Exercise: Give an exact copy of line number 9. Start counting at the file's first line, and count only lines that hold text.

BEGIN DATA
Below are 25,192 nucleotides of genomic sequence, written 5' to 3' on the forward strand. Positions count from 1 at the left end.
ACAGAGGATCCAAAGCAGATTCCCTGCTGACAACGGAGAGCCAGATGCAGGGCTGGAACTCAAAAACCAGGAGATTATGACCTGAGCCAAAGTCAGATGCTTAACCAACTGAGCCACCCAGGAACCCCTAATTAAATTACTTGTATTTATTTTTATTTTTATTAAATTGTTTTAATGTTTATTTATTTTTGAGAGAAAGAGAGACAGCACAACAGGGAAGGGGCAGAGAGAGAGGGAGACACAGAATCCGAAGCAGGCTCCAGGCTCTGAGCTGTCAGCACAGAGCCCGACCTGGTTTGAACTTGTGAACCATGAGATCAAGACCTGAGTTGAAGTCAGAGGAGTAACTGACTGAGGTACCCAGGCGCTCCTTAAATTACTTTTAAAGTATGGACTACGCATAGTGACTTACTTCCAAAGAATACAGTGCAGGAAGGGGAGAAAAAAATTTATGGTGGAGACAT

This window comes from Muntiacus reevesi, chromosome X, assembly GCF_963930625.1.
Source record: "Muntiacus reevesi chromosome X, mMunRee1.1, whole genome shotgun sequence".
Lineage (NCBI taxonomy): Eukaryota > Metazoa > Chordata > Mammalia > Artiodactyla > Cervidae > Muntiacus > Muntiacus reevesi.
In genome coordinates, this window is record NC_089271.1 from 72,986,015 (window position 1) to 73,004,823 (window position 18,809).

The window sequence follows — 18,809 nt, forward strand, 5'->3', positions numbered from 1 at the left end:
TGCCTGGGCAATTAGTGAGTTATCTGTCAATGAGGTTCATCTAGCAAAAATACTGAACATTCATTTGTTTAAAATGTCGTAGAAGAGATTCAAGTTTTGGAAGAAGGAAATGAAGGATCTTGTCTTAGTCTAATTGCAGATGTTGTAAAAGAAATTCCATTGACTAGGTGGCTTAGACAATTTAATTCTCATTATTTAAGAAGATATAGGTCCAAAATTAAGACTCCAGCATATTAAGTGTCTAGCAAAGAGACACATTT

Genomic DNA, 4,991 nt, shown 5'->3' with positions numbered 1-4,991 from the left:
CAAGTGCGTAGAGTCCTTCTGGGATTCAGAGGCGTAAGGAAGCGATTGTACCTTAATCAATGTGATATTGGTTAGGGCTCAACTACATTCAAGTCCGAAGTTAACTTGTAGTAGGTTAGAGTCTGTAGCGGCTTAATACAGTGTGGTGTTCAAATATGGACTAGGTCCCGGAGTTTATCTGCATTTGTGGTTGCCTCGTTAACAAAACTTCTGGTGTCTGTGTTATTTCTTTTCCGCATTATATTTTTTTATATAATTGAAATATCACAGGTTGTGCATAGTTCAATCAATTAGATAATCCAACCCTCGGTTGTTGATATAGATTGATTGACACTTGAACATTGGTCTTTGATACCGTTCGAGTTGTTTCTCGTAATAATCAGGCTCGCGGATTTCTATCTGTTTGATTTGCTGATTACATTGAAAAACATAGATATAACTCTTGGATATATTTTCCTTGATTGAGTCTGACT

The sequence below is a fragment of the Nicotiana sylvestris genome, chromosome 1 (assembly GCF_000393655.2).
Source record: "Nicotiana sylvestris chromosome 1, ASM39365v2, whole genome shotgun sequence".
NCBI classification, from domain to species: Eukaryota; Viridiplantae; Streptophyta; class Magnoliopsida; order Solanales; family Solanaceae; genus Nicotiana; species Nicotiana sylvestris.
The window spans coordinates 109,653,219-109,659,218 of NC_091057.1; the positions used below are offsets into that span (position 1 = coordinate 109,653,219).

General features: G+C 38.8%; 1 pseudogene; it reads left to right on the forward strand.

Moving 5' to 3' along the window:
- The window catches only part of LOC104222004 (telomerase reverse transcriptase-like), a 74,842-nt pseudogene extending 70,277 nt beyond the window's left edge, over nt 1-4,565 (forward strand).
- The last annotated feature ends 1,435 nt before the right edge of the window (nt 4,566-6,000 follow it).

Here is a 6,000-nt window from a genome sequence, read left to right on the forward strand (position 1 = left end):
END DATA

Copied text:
Genomic DNA, 4,991 nt, shown 5'->3' with positions numbered 1-4,991 from the left: